With children with sensory processing disorder, compression garments have a very different effect. They typically work in several major ways:

  • They can provide a barrier against clothing that might cause sensory overload
  • They can take the place of clothing that might cause discomfort
  • Then can creating a gentle hugging sensation, which many people with SPD find calming.

For example, regular socks might droop, sag, or have seams across the toes and around the heel, which some people with SPD find unbearable. Compression socks are designed to fit snuggly around the ankles and calves, so they don’t droop. They also tend to be smoother than traditional socks, and come may come without seams.

Compression pants and tops fit snugly around the limbs and torso to create a hugging sensation. When worn under clothing, they prevent the clothes from rubbing directly against the skin. Although the compression clothing is generally used on children with SPD, adults with the disordermight also find them effective.

If you suspect that your child has SPD, contact your pediatrician or schedule an appointment with a pediatric psychiatrist or psychologist. If you are interested in purchasing compression clothing for your children, there are several retailers that specialize in compression and weighted clothing for special needs children.


New Articles for Military Families

As’s military families expert, I post several new articles every month.

If there’s a specific topic you’d like us to address here–or if you’d like to write a guest post, please let me know!

Here are the new articles for October:

Finding a Job After the Military
Making the transition from military culture to civilian culture isn’t easy–especially when you need to find a job using the skills, knowledge, and experience you acquired in the service. Here’s what you need to know to make the process a success

Preparing for Emergencies
Statistically speaking, military families–which tend to move a lot more frequently than civilian families–have a higher risk of experiencing some kind of natural disaster. This article will help you prepare so you and your family aren’t caught off guard.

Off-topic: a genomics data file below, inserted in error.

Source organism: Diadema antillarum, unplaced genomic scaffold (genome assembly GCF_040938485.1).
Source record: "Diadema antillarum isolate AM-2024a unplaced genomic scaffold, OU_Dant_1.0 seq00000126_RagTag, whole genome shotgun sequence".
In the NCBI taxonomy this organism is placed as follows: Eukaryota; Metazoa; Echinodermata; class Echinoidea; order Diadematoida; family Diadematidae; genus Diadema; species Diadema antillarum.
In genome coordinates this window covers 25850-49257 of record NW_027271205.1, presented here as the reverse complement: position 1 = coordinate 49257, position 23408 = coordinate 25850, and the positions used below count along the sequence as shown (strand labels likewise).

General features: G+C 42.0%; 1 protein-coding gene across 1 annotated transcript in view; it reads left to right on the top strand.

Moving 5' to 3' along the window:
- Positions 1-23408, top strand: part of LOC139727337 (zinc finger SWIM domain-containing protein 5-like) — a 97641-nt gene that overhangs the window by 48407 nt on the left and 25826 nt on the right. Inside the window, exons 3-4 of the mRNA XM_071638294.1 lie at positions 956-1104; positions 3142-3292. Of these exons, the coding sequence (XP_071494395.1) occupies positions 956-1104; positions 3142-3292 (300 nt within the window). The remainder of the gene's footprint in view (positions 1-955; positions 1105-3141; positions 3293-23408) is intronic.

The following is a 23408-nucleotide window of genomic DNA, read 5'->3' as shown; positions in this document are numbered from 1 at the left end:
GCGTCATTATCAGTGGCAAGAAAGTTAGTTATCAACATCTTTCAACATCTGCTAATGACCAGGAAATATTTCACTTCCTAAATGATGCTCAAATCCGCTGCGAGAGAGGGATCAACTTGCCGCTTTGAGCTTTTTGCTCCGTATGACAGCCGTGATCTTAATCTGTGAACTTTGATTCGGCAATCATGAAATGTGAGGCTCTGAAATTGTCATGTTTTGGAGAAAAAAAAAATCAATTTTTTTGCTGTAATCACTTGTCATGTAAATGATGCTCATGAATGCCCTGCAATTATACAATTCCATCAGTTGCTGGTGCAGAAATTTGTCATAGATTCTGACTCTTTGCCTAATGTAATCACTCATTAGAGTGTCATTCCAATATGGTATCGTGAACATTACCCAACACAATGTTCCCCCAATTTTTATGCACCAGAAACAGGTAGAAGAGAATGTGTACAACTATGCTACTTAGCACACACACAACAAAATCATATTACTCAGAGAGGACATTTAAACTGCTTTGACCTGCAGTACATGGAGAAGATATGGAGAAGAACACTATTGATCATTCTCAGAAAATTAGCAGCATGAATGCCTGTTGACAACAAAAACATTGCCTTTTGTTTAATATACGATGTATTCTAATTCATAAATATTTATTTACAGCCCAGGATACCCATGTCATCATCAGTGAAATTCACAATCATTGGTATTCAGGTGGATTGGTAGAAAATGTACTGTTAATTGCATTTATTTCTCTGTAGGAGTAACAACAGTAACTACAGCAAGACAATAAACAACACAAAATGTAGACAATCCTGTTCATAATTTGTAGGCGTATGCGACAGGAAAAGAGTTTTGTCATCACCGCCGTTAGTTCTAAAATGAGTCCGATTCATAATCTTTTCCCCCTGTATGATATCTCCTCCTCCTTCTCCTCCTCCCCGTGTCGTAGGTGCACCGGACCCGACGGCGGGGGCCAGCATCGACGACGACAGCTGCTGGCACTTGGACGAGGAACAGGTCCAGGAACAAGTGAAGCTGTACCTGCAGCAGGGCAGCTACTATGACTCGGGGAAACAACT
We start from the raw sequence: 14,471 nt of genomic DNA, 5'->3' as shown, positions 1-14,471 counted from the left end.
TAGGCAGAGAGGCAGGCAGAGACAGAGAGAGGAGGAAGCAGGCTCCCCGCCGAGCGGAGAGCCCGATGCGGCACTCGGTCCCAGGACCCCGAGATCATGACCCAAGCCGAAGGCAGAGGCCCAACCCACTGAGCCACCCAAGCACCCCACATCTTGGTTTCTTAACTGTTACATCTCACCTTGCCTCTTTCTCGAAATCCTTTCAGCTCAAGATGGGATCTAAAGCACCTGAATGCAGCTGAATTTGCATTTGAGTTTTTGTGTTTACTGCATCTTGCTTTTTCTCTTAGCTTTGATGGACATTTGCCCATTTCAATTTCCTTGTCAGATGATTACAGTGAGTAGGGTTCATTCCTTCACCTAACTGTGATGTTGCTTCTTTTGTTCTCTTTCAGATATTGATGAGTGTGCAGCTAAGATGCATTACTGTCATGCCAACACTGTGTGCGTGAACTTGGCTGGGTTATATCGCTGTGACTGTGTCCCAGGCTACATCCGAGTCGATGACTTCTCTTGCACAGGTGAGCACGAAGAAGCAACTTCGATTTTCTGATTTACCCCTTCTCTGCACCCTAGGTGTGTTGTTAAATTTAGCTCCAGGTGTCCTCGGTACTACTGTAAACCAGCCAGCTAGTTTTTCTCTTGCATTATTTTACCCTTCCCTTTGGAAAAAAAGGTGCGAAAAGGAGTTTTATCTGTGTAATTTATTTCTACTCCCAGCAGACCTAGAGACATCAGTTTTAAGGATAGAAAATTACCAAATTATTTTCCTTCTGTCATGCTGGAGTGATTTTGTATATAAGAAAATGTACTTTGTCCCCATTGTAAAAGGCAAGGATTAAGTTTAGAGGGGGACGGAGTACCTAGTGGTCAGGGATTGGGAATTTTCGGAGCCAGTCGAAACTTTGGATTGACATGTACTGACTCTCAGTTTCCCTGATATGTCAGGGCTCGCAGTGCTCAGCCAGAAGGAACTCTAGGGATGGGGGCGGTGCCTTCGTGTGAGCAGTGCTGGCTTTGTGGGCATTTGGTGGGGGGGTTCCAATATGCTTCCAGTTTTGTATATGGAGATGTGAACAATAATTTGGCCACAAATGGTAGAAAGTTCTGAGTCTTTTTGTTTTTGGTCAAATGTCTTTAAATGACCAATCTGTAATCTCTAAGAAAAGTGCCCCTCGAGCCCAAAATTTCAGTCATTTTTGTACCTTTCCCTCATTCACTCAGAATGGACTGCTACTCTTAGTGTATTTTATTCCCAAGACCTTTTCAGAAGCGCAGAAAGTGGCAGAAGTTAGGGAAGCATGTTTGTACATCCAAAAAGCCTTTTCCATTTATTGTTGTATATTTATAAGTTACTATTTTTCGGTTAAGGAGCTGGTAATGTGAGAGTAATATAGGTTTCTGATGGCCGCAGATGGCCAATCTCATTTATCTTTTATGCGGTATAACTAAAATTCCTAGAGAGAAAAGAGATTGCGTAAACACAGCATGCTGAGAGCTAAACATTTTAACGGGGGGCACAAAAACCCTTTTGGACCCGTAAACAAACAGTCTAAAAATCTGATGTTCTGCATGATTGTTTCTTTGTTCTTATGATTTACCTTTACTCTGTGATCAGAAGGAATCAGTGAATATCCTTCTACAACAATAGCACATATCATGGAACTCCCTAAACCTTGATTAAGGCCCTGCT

Taking advantage of state military foundations
The federal government has many programs but they can’t resolve all the issues military families face. Fortunately, many states have their own military family foundations that can help. Here’s why you should strongly consider working with one of these great organizations.

Boot Camp for Military Spouses
Whether you’re a newlywed or an old pro, having a spouse join the military and start basic training can be challenging, to say the least. You’re a military spouse now, so here’s what you need to know–and the benefits that are avaialable to you.

Raising Healthy and Fit Kids without Diets

Patricia Riba, co-author of Fit Kids Revolution.
Raising healthy and fit children without diets.
Issues: What’s wrong with diets; the real reasons kids are overweight; the psychology of feeding children; protecting your child from a toxic world; how to foster an active lifestyle; feeling safe in an unsafe world.

The Art of Fatherhood — Cartoonists Needed

Any cartoonists out there? I need your help (and yes, there’s someting in it for you).

As you may know, I’m doing major revisions of two of my bestselling books, The Expectant Father and The New Father: A Dad’s Guide to the First Year. Both are coming out in the spring of 2015. I want to replace some of the cartoons that are currently in the books and would love to include some from real dads. If you’re interested, we’re having a contest. Cartoons that get selected will get $150 plus full credit in the book (and my undying gratitude). Guidelines are below. Feel free to forrward this to any artistic dads you know.  [Read more…]